——————–2009————-average bull market

Telecom                  -38%——————- -13%

Utilities                  -30%——————- -11%

Staples                   -24%——————– -4%

Healthcare                  -22%——————- flat.

Among the outperforming sectors, Materials is the only outlier.  This sector is up 19% more than the index vs. a typical performance of flat.  (I’ve excluded Financials from this list because of their most unusual performance during this cycle.)

Another sector I find interesting is IT, which is up a lot, but at the index +15 percentage points it is about in line with its recovery average of the index +16.

What does all this mean?

I think the numbers say that the lagging sectors are so far behind the index that at some point they are going to have to play catch up.   A trader would doubtless want to overweight the laggards in hopes that a rally will come soon.  My preference would be to keep these sectors at neutral weight and be prepared to underweight them if/when they show a period of relative outperformance.

I find the technology performance reassuring.  IT is a sector I like, but I’ve been bothered a bit by the fact that it is fast approaching 20% of the market, a relatively large size for any sector.

Growth vs. Value

In the first year of a typical upturn, value stocks outperform growth stocks.  The Stovall research shows this same pattern continuing during the current upturn.  In fact, 2009 shows the sharpest outperformance for value of any bull market listed.  This would seem to imply that the stock market is trumpeting the start of a vigorous economic rebound that will carry even the most commodity-like firm along with it.  I don’t think that’s correct.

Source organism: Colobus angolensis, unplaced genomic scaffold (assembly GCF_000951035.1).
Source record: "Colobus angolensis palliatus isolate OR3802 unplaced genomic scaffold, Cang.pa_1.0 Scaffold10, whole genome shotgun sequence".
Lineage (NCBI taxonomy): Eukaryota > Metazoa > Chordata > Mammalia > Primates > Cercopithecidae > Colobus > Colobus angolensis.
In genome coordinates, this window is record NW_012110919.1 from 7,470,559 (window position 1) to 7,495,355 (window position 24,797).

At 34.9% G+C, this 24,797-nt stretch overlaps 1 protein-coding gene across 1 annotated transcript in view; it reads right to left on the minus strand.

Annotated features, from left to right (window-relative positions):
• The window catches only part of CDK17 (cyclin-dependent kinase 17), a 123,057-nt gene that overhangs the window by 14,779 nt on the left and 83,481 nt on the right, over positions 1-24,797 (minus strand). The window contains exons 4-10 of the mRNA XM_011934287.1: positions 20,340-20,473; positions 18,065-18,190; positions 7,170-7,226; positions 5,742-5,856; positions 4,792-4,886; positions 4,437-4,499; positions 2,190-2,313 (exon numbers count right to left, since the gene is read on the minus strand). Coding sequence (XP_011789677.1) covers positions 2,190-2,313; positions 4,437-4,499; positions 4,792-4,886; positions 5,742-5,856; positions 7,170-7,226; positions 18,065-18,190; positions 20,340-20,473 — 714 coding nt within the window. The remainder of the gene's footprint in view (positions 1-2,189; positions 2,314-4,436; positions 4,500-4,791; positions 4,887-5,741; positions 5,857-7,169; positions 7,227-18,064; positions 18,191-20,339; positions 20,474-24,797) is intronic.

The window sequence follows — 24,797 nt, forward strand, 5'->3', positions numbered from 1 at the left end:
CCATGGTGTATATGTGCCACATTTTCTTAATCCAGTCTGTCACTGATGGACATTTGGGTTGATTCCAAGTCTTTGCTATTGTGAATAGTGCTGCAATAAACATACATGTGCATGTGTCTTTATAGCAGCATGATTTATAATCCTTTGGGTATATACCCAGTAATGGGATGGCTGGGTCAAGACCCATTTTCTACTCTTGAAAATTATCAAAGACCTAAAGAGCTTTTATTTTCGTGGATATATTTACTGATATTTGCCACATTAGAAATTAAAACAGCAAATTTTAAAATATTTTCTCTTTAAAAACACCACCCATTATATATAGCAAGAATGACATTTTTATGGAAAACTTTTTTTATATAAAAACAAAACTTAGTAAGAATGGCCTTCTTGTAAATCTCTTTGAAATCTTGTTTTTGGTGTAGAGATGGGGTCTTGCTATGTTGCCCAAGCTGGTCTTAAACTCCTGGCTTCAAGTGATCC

The numbers for the bull market so far are certainly correct.  But if we take a slightly different time frame, we see a somewhat different picture.  Looking at full-year 2009, we see significant outperformance of growth over value.  Why the difference?

Bank stocks are classified as value stocks.  They’re the  sector that cratered in early 2009.  They rebounded by 135% through November, possibly creating the illusion of a value stock market when, ex banks, there hasn’t been one.

Of course, especially if you know that I’m a growth stock investor, you may be thinking (as I have been while writing this) that he doesn’t like what the data say so he’s manipulating the facts away.  A fair point.  It may be that the stock market is signaling a stronger upturn than the consensus expects and I’m just not hearing the message.

I’ll deal with this issue in my next post, on where I think we should be putting our equity money.  The short answer:  I’ll concede I have a point that may have questionable origins.  There’s no need for me to make this issue a keystone of my investment strategy, however.  Better to have a couple of good ideas to organize investments around and reject the rest than incorporate a dozen half-baked ones into a portfolio.

Nevertheless, I should also be on the lookout for signs that the recovery may be stronger than I, or the consensus, expect.


There’s still a lot of money on the sidelines, although it has begun to trickle back in small amounts into stocks over the past few months.  As I’ve mentioned in a previous post in this series, individual investors have been mostly absent so far from the stock market during the rebound.  They have, instead, been seeking the “safety” of bond funds, a decision that will probably cause a considerable degree of financial pain as/when the Fed begins to raise rates back to normal.

The current asset allocation is bullish for stocks, since at some point continuing reasonable equity performance will compel individuals to increase their equity exposure.